|photo: Scott Lush
After a career in advertising that spanned nearly 20 years, Chris Edwards left his post as executive v-p, group creative director, at Arnold Worldwide to write his memoir, Balls: It Takes Some to Get Some (Greenleaf Book Group, October 4), about his transgender journey.
You are a brave man. How did you get that way?
Oh, thank you for saying so! You know, when I announced my transition at work, a lot of guys at the office told me I had bigger balls than they did--that was the inspiration for the title. I guess when you're so miserable you want to end your life but you can't bring yourself to do it, you have no choice but to be brave and change it. But I can't take all the credit. It's a lot easier to be brave when you have the support of family and friends. If I hadn't had that, I don't know if I'd be here today.
As part of your transition, you had to deal with many changes and obstacles such as puberty (again!), years of surgery and laser hair removal, embarrassing incidents. Did you have any idea what you were in for?
When my endocrinologist started me on testosterone, he told me I'd go through all the things that come with male puberty. But I didn't know what that meant really.... I didn't have any brothers to watch go through it and most of my friends were girls. There were physical changes I was informed about, like deepening voice, muscle mass/weight gain, hair growth (everywhere!), male pattern baldness (thank god for Propecia), and acne worse than I ever had during female puberty (humiliating to be age 26 and at CVS fighting the 8th graders for the last tube of Oxy 10). And I never would've thought I'd need to remove hair on my forearm in preparation for "bottom surgery"--or worse, that it would take four years of laser and electrolysis to do it.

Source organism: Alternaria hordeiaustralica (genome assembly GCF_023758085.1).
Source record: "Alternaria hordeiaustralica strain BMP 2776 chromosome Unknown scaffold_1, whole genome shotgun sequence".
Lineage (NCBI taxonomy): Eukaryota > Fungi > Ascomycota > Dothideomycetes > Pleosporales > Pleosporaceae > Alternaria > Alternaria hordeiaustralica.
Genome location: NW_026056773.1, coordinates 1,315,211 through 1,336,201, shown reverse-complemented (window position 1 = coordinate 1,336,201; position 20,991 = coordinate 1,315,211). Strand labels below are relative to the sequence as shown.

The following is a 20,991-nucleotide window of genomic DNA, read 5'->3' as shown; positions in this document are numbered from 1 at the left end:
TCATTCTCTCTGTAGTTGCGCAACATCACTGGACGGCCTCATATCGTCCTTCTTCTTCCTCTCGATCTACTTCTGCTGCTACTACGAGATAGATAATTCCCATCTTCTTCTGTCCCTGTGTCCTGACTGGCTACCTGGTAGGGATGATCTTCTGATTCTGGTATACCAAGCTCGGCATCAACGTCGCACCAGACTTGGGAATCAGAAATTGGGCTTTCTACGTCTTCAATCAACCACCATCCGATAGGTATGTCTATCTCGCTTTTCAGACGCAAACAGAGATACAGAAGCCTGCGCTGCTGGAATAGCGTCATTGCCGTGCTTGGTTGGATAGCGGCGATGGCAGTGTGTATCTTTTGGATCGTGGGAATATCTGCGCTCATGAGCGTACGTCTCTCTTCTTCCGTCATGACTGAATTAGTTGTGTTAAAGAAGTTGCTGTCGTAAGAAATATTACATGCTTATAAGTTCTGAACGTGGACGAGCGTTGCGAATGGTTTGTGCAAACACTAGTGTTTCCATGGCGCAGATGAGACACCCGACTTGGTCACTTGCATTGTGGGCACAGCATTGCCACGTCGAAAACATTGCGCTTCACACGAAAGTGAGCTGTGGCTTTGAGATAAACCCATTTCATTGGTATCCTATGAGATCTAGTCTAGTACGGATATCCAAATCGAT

When it came to surgery... after consulting doctors I knew it was going to be a long process with multiple surgeries and a high risk of complications, but I had no idea specifically what kind of toll it would take on my body. And honestly, I didn't want to know. My doctor told me six surgeries over two years, so I was mentally prepared for that. But due to complications, it turned into 22 surgeries over five years. Had I known that going in, it would've been a lot scarier and harder to go through. I still would have done it, though. I knew it's what I had to do for me to feel complete. And that feeling trumps everything.
Did you keep a journal through all of this? When did you start?
I actually didn't keep a "journal journal" like a diary if that's what you mean. Only girls do that ;). But I did keep letters, documents and my day planners. Then when I started bottom surgery, I kept a medical journal documenting all the surgeries and recovery notes. Photos, too. There are some doozies!
You write, "What makes someone a man inside? What makes someone a woman?" How do you articulate your essence?
This was really really hard to articulate. I think deep down you "just know" and you never really question your gender unless it doesn't match your physical body. It's why people who are not transgender have so much trouble understanding it. I've known since I was four or five that I was a boy. Back then I thought the only difference between boys and girls was that girls had long hair and boys had short hair. So I got my haircut "like Daddy's" and I thought my problem was solved. Ha! If only it were that easy.